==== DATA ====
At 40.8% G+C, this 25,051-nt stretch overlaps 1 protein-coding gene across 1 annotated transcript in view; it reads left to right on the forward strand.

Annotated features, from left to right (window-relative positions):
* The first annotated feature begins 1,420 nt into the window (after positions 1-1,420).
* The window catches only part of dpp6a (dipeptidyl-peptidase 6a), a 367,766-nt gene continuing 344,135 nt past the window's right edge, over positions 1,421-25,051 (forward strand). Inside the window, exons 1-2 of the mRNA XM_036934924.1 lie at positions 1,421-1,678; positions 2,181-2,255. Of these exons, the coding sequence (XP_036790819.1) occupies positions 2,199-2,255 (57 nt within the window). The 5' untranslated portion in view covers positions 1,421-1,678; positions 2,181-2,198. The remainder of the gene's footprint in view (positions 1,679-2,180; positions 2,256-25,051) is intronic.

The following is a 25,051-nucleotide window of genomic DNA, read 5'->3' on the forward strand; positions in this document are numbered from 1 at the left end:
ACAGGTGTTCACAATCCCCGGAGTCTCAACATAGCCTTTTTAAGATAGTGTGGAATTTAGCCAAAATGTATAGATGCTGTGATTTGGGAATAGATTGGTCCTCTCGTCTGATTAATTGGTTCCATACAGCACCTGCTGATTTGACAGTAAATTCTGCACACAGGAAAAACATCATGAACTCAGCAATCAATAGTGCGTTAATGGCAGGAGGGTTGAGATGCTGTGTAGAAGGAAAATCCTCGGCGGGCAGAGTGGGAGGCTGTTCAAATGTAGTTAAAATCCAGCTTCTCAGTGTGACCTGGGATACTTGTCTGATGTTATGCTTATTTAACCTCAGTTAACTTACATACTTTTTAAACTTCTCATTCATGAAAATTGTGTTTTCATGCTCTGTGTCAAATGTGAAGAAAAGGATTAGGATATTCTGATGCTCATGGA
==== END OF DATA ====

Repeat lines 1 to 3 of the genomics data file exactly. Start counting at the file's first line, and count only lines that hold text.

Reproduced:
At 40.8% G+C, this 25,051-nt stretch overlaps 1 protein-coding gene across 1 annotated transcript in view; it reads left to right on the forward strand.

Annotated features, from left to right (window-relative positions):
* The first annotated feature begins 1,420 nt into the window (after positions 1-1,420).